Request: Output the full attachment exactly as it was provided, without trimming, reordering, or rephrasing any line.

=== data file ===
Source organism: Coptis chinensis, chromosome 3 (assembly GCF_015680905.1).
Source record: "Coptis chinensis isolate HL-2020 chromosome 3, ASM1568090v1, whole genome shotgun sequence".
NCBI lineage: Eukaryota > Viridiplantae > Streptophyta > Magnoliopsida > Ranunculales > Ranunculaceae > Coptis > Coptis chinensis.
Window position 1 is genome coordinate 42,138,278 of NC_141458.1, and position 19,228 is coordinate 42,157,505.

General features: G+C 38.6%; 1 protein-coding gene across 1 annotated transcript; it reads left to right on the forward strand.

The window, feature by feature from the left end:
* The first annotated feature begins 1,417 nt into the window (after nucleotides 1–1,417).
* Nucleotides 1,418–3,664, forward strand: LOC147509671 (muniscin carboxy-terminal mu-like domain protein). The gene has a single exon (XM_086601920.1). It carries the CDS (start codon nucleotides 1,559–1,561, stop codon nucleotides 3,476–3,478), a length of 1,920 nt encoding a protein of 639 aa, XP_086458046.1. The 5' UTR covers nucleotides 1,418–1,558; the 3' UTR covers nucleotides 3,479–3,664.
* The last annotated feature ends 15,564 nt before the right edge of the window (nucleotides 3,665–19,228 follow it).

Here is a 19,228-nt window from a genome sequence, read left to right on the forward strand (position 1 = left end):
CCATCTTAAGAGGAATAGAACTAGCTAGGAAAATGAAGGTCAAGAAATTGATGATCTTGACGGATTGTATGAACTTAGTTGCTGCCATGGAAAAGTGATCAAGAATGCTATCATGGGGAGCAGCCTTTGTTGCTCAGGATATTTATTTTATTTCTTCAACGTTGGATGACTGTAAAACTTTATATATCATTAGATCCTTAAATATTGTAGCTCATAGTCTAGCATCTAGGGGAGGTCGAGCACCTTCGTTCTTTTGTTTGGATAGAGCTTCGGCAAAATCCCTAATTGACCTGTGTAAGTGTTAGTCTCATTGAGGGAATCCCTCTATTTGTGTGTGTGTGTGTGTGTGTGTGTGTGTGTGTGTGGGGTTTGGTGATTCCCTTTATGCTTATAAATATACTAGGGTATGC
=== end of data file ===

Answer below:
Source organism: Coptis chinensis, chromosome 3 (assembly GCF_015680905.1).
Source record: "Coptis chinensis isolate HL-2020 chromosome 3, ASM1568090v1, whole genome shotgun sequence".
NCBI lineage: Eukaryota > Viridiplantae > Streptophyta > Magnoliopsida > Ranunculales > Ranunculaceae > Coptis > Coptis chinensis.
Window position 1 is genome coordinate 42,138,278 of NC_141458.1, and position 19,228 is coordinate 42,157,505.

General features: G+C 38.6%; 1 protein-coding gene across 1 annotated transcript; it reads left to right on the forward strand.

The window, feature by feature from the left end:
* The first annotated feature begins 1,417 nt into the window (after nucleotides 1–1,417).
* Nucleotides 1,418–3,664, forward strand: LOC147509671 (muniscin carboxy-terminal mu-like domain protein). The gene has a single exon (XM_086601920.1). It carries the CDS (start codon nucleotides 1,559–1,561, stop codon nucleotides 3,476–3,478), a length of 1,920 nt encoding a protein of 639 aa, XP_086458046.1. The 5' UTR covers nucleotides 1,418–1,558; the 3' UTR covers nucleotides 3,479–3,664.
* The last annotated feature ends 15,564 nt before the right edge of the window (nucleotides 3,665–19,228 follow it).

Here is a 19,228-nt window from a genome sequence, read left to right on the forward strand (position 1 = left end):
CCATCTTAAGAGGAATAGAACTAGCTAGGAAAATGAAGGTCAAGAAATTGATGATCTTGACGGATTGTATGAACTTAGTTGCTGCCATGGAAAAGTGATCAAGAATGCTATCATGGGGAGCAGCCTTTGTTGCTCAGGATATTTATTTTATTTCTTCAACGTTGGATGACTGTAAAACTTTATATATCATTAGATCCTTAAATATTGTAGCTCATAGTCTAGCATCTAGGGGAGGTCGAGCACCTTCGTTCTTTTGTTTGGATAGAGCTTCGGCAAAATCCCTAATTGACCTGTGTAAGTGTTAGTCTCATTGAGGGAATCCCTCTATTTGTGTGTGTGTGTGTGTGTGTGTGTGTGTGTGTGTGGGGTTTGGTGATTCCCTTTATGCTTATAAATATACTAGGGTATGC